Research and Patients
There are inevitably tensions between researchers and patients. When can information be shared? How do we know the real potential of a new finding or drug? When does it make sense to move from the bench to the bedside, from focus on the science to focus on clinical needs.
This is a short article about a brief intense conversation between an advocate and a scientist at the recent San Antonio meetings. Although this is short (and, again, I will give you a quote and then a link), it includes links to more substantive background if you are interested.
Breast Cancer Research: Forgetting the Patients?
The researchers found that the size of SLN metastasis was an independent predictor of disease-free survival and overall survival on multivariate analysis, along with histological grade, age, clinical tumor size, number of positive axillary nodes, and adjuvant therapy.
At the end of his presentation, Dr. Julian noted that a paper based on a B-32 sub-study on whether isolated tumor cells and micrometastases affect patient outcomes will appear in an upcoming issue of the New England Journal of Medicine.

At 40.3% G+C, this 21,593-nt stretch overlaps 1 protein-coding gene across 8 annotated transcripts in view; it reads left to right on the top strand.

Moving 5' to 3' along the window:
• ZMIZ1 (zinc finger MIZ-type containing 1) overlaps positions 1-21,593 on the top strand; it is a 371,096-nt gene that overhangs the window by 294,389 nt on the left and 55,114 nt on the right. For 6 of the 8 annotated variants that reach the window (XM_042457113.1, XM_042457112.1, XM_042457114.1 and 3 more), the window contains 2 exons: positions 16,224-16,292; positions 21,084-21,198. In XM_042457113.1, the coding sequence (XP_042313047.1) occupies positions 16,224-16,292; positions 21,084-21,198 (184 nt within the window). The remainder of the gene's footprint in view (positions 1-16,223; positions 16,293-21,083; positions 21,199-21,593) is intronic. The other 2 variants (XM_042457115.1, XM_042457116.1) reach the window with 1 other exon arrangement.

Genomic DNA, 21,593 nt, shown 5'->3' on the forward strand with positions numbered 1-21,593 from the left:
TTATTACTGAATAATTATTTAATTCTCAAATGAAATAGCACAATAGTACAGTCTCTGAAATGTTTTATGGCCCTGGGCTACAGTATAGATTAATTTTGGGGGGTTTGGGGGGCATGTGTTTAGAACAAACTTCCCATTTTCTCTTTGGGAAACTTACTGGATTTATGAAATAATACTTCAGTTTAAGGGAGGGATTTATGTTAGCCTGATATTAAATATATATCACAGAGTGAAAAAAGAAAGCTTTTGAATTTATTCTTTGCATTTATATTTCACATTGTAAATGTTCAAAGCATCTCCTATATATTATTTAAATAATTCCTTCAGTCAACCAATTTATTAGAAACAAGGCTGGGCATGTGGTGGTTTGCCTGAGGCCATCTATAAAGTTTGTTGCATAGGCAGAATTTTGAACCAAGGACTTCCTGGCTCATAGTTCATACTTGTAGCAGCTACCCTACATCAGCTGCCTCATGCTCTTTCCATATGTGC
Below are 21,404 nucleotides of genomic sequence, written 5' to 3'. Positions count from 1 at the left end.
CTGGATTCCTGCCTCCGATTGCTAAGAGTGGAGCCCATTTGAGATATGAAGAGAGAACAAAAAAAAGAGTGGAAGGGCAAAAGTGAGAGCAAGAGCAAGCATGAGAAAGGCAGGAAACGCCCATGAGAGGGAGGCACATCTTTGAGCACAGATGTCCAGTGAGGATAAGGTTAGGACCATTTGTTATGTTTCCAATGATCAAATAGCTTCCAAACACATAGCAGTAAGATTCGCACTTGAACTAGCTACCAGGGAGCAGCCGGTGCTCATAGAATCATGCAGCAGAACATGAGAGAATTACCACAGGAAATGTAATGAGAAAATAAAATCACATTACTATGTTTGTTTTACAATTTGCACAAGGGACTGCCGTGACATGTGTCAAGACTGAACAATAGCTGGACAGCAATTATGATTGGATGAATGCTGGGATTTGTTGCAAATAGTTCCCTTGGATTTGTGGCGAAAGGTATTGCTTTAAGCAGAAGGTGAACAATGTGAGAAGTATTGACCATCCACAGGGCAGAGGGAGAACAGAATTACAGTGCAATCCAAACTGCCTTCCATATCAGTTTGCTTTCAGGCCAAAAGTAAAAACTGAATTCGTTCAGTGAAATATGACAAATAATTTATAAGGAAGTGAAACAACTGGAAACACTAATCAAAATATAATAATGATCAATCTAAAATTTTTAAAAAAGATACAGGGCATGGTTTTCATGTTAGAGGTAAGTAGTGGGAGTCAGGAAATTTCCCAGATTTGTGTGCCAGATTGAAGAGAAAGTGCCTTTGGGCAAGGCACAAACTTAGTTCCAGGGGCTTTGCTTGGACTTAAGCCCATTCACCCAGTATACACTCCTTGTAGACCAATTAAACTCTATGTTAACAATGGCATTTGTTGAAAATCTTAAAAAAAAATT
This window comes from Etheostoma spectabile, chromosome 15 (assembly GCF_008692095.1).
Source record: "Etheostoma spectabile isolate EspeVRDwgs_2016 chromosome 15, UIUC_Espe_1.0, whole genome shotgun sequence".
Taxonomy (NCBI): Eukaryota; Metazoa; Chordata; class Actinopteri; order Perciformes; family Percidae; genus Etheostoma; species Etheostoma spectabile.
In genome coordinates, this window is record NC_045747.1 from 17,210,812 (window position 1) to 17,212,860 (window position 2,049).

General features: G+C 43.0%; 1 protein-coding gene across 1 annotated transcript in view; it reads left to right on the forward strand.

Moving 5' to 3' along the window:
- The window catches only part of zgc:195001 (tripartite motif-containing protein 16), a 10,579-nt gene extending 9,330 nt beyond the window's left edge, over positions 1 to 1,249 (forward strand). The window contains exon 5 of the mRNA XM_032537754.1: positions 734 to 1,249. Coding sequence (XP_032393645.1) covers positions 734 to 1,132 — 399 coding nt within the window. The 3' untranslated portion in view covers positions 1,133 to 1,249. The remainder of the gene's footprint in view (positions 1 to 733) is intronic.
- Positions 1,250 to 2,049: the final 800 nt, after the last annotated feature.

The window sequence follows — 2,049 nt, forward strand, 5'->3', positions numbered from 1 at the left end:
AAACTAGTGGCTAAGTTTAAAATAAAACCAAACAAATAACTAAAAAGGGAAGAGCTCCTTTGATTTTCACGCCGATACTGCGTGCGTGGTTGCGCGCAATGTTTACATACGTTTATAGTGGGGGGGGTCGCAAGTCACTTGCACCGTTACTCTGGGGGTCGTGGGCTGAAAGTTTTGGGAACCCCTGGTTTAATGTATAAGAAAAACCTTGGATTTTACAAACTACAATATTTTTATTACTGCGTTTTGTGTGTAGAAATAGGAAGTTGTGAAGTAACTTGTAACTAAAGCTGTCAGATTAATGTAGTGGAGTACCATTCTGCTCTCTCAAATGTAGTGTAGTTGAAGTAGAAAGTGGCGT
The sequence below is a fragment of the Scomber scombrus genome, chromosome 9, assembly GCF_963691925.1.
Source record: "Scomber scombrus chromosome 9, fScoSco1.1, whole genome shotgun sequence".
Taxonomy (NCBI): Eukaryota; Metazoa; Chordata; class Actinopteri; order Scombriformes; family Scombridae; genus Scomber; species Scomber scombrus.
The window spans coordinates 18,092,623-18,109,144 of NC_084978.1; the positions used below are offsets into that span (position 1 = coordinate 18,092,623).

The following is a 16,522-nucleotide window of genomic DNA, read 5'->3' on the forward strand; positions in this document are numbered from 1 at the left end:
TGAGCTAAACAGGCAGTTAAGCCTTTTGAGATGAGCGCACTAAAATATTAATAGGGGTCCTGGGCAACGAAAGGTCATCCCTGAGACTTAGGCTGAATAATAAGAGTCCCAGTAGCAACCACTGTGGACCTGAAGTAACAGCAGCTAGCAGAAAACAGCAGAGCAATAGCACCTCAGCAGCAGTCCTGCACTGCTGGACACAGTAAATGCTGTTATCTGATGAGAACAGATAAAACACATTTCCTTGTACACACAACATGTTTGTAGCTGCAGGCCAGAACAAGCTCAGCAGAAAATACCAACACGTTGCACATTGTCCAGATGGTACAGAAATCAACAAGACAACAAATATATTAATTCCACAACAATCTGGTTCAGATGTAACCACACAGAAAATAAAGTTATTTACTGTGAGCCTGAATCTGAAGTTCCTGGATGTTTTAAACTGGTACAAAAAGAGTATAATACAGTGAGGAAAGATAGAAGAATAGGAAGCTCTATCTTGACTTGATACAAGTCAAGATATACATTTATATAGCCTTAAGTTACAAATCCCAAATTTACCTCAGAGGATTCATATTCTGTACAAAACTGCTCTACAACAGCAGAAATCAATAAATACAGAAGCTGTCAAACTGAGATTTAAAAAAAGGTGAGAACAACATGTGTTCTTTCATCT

This happens a lot at medical meetings. Some data are presented, but some are also reserved for publication. After the presentation a session moderator asked if it was safe to assume that because H&E-detected micrometastases did not result in worse survival than node-negative disease that the same would be true for the immuno-detected micrometastases.
Dr. Julian's answer: "One could assume that, but you have to wait for the paper." Again, I hear this a lot at medical meetings, and I didn't think too much about it.
That was until a patient advocate worked up the nerve later in the session to take Dr. Julian and the research establishment to task for the way that medical research findings are typically doled out.